Update:
    I started it on my manual fuel table (out of coincidence I had 9 lbs/hr programmed at idle). Ambient temp was 60°F. It started, but wasn’t happy so I kept it running with the throttle while I increased the AE vs. CTS in the After Start Enrichment table. It was happy with a ~ 18% increase from 107% to 125% at 60°F, which considering I reduced the Base Fuel Table by 40% made sense.

    As it warmed up and the enrichment decayed, it stayed happy so I considered that a win. I let it idle for about 10 minutes with no throttle input until the coolant temp got up to 160°F. During this period, I noted the real-time AFR readings which were fluctuating between 17.5 – 19.5:1.

    After a couple of hours of cool down, I pulled the plugs and they were all dark gray. Still rich, but at least I can see the porcelain now!

    I then started studying Holley’s base calibrations in the V5 build 141 software - I settled on MPI48BB245, which is a 454 Chevy with a 245° duration cam. Pretty close to my setup. I should have started with this one as my base cal when I first started the engine. Live & learn.
    With that, I copied the Target AFR table into my Global File & modified it by changing the idle area from 14:1 to 18:1 to match my data (verified by the plugs) and extrapolating from there. I have started it in Closed Loop mode, idled it and revved it up several times. I need to tweak the AE tables. I haven’t read the plugs from this run yet nor taken it for a drive. More to follow.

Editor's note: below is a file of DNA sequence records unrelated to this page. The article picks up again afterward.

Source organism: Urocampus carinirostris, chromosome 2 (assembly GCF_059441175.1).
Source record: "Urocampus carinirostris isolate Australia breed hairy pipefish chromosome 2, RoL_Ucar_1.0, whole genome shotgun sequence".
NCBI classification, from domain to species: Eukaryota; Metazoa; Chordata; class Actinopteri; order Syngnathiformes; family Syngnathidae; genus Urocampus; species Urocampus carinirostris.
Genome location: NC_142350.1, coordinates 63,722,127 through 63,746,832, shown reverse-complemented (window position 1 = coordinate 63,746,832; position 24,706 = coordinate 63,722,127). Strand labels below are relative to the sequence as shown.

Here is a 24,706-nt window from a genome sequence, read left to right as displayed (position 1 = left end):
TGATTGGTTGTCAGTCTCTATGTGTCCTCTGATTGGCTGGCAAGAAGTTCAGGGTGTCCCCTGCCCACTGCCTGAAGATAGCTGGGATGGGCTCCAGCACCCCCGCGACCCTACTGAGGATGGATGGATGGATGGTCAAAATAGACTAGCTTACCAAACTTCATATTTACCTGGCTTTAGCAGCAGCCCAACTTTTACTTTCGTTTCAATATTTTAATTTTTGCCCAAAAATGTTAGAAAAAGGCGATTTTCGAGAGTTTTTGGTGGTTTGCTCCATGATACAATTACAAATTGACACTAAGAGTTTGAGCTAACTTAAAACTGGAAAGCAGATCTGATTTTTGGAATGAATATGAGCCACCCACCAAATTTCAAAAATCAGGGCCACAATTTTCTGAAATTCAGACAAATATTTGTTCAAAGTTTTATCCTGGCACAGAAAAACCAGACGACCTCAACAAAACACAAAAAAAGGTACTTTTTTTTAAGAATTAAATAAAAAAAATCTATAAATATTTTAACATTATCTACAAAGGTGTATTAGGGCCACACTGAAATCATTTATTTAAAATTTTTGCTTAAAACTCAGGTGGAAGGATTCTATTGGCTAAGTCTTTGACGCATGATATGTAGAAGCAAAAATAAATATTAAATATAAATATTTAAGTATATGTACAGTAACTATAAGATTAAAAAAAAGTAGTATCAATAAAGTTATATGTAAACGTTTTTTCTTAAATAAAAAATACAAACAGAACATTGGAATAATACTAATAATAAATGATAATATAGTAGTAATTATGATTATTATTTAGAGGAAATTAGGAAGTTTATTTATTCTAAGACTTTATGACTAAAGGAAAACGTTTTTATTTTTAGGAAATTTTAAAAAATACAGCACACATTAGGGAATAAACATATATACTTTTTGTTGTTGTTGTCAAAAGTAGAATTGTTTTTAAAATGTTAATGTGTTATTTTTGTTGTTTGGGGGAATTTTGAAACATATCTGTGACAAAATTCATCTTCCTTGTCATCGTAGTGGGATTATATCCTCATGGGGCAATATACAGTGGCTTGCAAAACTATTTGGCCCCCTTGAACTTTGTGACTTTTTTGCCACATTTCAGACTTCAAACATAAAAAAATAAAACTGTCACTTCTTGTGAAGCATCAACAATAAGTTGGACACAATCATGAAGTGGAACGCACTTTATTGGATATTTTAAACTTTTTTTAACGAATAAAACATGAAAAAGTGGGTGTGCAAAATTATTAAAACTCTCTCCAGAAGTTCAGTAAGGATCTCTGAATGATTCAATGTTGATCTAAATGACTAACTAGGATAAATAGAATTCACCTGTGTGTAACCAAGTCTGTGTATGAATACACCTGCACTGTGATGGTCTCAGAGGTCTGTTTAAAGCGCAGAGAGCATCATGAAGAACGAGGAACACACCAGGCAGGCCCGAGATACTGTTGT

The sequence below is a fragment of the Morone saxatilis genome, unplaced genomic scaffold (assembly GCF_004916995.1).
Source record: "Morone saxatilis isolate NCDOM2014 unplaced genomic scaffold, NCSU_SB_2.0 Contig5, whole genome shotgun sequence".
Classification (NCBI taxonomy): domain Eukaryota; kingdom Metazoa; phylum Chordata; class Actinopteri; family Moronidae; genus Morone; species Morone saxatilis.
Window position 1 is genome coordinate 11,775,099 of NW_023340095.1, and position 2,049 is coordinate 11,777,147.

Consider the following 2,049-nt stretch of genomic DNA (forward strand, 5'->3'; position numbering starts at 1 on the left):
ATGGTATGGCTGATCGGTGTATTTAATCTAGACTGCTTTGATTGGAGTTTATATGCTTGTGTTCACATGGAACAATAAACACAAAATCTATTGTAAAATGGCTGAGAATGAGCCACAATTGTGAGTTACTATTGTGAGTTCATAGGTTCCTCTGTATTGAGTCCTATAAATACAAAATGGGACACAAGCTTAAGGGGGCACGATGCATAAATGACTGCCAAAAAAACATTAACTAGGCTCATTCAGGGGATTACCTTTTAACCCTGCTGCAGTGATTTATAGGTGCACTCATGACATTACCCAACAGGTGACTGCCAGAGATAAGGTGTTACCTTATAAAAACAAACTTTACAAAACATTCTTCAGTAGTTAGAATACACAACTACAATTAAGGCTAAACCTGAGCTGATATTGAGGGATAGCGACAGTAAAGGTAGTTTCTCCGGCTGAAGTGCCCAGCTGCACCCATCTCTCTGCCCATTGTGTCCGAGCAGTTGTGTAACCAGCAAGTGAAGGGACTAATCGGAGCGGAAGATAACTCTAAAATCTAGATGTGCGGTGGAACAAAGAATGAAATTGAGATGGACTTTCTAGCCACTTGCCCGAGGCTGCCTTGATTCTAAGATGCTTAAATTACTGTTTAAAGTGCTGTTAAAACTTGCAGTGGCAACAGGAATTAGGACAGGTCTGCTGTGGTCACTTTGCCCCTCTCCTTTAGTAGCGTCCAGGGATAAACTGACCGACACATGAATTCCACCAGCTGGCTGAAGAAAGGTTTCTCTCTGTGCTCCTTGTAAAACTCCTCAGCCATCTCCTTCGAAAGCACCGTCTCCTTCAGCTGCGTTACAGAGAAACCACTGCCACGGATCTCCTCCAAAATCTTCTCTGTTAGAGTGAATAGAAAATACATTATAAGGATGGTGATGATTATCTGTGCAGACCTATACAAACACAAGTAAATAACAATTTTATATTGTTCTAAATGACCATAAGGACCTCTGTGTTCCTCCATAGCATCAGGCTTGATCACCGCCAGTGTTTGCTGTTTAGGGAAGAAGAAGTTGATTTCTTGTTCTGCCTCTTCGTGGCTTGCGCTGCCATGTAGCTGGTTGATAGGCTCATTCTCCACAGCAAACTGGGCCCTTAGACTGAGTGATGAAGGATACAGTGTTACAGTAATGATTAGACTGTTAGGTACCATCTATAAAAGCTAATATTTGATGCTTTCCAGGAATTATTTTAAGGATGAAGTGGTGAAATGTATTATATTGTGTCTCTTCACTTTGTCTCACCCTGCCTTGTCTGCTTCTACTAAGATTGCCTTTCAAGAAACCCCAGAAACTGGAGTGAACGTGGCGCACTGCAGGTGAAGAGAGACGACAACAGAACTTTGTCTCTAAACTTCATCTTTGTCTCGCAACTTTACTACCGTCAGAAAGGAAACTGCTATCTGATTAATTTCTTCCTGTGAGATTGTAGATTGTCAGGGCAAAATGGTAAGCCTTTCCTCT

I do have a question on how the AE tables interact with each other. Which table takes precedence over the others? Does the ECU work through the tables in a particular order? Or does the ECU look at all simultaneously and program the extra fuel based on which table asks for most % increase?

    Again, if you can offer any insights or see something that I'm overlooking, please advise.

  5. #15

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    What's the MAP kPa at idle?
    IG @projectgattago
    I offer remote Holley EFI tuning.
    I deliver what EFI promises.
    Please get in touch if I can be of service.

  6. #16

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    What you're doing with the Target AFR is not a good idea. You need to have it idle in Open Loop and then go into Closed Loop at 1500 or 2000 RPM. Manually tune the Base Fuel Table below your Closed Loop start point. If it idles okay at 9 lbs/hr then you're close. Just follow the process I gave you before. Get the engine warm and manually adjust the Base Fuel Table while the engine is running. Pay attention to the MAP and the IAC while you do this.

  7. #17
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    Nov 2017
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    Peachtree City, GA